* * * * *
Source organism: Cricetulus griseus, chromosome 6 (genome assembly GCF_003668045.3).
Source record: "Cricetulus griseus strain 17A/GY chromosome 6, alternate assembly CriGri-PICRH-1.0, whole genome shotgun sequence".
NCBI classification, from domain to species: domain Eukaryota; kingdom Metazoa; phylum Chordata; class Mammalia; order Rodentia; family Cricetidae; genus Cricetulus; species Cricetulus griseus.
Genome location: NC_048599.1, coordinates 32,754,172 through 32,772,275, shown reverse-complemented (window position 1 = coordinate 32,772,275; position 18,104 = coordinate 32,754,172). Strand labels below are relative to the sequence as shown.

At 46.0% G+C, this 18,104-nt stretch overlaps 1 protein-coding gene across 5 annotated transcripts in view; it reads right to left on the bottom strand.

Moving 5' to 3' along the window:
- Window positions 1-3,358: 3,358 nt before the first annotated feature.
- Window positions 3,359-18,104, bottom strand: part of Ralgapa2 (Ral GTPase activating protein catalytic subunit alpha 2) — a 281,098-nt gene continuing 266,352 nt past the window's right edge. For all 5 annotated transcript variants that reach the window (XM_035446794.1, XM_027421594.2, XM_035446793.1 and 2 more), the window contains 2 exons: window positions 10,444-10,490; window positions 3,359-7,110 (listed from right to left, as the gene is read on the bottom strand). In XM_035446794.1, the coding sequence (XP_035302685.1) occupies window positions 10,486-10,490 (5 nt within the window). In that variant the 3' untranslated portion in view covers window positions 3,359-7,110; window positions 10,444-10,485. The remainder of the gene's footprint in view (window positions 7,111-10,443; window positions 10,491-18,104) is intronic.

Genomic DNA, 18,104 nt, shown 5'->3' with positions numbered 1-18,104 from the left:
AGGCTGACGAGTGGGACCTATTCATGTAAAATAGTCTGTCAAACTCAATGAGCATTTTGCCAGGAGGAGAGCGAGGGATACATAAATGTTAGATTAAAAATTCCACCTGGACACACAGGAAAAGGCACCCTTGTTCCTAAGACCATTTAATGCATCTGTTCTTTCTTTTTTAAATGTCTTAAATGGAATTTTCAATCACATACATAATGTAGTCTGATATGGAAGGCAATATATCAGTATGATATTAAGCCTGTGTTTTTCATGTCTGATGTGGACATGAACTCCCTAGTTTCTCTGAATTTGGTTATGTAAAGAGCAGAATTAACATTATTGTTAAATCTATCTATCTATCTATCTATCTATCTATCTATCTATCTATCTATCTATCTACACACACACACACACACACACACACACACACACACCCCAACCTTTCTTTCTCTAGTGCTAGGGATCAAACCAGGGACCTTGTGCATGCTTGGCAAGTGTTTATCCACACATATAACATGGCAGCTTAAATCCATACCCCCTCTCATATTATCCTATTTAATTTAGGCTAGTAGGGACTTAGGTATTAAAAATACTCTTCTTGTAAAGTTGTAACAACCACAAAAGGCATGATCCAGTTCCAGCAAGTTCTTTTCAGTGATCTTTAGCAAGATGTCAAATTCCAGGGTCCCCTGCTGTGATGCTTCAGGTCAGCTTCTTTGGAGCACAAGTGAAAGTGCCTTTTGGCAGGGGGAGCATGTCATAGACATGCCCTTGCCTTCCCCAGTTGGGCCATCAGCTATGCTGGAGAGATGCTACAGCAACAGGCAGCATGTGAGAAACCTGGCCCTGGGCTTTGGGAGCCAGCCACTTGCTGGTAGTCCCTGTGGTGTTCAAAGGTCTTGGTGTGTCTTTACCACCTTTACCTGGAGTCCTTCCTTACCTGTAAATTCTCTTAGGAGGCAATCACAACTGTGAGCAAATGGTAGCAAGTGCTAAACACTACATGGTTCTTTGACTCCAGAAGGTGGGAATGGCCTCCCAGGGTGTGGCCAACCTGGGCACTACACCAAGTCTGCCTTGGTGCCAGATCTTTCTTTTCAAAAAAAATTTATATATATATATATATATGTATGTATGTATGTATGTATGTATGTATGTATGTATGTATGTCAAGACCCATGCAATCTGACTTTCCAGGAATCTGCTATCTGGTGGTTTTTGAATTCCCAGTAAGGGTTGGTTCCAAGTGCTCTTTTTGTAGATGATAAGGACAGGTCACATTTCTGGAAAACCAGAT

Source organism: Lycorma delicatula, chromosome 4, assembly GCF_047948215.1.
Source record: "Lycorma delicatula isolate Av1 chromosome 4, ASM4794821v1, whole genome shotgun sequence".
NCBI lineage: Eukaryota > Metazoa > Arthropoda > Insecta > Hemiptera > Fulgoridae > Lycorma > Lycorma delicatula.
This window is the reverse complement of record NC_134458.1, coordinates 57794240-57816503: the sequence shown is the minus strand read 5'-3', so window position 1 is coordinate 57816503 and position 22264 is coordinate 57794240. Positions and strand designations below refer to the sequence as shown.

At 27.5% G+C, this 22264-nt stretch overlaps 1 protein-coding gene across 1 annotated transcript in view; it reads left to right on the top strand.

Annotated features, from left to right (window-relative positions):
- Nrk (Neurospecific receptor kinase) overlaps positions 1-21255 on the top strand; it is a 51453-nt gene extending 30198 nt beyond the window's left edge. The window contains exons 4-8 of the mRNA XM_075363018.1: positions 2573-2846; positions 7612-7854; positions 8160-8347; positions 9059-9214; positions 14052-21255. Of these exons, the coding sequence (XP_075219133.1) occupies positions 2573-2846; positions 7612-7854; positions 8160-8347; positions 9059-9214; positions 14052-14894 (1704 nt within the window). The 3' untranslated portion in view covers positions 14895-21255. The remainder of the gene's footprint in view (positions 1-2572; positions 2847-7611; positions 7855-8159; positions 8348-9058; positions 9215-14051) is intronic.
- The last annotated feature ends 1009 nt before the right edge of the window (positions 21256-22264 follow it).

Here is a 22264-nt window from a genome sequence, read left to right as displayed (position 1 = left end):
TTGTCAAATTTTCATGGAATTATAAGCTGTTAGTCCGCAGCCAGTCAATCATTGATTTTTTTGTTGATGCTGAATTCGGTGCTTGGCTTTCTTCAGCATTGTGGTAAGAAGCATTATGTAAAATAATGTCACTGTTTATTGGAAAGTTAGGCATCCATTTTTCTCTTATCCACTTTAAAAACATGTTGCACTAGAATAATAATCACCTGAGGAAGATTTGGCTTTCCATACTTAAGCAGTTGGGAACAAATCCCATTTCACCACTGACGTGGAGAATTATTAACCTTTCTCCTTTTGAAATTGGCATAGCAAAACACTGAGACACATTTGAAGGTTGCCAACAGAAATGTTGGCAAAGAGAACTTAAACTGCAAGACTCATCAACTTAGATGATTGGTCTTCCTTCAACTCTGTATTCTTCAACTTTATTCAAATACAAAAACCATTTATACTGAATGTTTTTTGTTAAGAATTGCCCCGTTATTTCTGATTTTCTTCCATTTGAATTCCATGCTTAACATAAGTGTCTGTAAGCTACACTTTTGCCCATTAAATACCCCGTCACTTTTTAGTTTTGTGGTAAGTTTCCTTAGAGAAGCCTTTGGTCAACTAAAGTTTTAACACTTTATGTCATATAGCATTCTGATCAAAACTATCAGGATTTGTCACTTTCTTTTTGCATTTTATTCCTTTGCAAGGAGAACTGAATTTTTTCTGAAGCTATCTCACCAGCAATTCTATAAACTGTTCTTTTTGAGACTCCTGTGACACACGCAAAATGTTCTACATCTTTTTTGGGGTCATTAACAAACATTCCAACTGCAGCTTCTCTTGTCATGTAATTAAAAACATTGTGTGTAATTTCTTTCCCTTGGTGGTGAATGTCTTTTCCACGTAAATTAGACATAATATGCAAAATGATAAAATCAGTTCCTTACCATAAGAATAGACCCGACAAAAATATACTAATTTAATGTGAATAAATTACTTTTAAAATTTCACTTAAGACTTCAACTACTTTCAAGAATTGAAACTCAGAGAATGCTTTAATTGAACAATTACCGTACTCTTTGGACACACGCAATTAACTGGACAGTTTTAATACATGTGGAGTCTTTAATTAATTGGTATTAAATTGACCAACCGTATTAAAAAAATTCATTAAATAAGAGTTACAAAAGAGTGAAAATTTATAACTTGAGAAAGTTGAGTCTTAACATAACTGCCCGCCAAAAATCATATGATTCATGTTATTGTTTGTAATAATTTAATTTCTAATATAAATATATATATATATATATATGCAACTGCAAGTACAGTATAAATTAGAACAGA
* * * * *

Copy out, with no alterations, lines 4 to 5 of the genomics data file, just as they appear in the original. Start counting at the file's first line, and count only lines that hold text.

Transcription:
Genome location: NC_048599.1, coordinates 32,754,172 through 32,772,275, shown reverse-complemented (window position 1 = coordinate 32,772,275; position 18,104 = coordinate 32,754,172). Strand labels below are relative to the sequence as shown.

At 46.0% G+C, this 18,104-nt stretch overlaps 1 protein-coding gene across 5 annotated transcripts in view; it reads right to left on the bottom strand.